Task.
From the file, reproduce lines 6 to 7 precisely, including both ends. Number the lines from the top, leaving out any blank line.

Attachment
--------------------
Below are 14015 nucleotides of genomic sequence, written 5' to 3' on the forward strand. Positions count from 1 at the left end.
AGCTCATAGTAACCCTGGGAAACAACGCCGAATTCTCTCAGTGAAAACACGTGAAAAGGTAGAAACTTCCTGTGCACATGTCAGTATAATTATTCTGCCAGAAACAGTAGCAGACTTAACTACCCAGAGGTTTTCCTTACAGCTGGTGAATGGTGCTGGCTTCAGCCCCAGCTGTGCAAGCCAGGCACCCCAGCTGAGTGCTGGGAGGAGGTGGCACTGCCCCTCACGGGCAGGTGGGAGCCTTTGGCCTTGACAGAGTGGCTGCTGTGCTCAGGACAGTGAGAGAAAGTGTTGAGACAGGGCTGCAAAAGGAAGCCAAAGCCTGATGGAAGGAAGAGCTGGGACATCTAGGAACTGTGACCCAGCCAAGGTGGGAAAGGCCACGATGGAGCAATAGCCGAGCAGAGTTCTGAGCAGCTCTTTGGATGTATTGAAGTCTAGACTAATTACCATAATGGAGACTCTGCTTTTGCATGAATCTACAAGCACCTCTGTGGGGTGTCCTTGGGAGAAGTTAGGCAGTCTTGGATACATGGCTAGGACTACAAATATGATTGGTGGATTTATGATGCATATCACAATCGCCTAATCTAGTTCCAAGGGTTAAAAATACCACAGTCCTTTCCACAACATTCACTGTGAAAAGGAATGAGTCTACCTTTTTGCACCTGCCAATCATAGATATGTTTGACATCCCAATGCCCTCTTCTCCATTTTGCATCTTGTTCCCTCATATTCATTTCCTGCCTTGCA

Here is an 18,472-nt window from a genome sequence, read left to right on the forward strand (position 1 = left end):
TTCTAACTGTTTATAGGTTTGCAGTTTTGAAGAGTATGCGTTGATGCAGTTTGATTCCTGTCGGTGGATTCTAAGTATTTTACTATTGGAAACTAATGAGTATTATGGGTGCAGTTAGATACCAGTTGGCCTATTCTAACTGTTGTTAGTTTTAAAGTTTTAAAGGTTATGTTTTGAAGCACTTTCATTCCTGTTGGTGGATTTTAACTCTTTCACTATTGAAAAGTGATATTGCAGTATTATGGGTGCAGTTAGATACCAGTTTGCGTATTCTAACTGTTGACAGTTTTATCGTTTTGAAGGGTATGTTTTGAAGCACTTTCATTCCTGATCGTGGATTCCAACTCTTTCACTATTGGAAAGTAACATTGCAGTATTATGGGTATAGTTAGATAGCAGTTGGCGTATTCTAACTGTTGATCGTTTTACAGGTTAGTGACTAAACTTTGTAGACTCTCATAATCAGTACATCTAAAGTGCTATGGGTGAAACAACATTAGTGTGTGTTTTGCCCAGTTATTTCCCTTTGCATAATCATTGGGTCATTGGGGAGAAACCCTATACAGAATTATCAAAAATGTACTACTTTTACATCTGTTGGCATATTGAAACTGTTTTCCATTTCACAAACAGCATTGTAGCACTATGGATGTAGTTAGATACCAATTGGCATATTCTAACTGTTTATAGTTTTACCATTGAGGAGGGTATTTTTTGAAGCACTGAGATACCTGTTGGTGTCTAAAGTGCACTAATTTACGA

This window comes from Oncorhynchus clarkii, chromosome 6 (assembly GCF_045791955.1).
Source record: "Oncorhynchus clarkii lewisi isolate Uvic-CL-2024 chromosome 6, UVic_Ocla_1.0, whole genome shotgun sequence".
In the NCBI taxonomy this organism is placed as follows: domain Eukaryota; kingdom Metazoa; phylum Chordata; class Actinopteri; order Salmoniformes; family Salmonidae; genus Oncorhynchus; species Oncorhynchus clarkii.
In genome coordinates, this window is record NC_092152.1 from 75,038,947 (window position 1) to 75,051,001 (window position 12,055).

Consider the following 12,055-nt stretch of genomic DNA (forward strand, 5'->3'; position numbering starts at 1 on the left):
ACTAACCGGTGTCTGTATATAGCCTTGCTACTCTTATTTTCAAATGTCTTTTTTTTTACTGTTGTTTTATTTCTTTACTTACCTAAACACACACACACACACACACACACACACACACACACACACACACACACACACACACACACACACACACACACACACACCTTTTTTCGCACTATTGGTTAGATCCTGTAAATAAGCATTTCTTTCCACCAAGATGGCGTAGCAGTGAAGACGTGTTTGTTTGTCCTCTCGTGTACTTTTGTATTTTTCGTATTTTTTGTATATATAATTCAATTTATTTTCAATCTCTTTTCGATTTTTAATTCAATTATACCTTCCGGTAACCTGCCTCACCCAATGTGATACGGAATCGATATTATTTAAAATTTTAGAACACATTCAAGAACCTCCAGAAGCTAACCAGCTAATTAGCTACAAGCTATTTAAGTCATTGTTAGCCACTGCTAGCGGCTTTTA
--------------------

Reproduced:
Source record: "Oncorhynchus clarkii lewisi isolate Uvic-CL-2024 chromosome 6, UVic_Ocla_1.0, whole genome shotgun sequence".
In the NCBI taxonomy this organism is placed as follows: domain Eukaryota; kingdom Metazoa; phylum Chordata; class Actinopteri; order Salmoniformes; family Salmonidae; genus Oncorhynchus; species Oncorhynchus clarkii.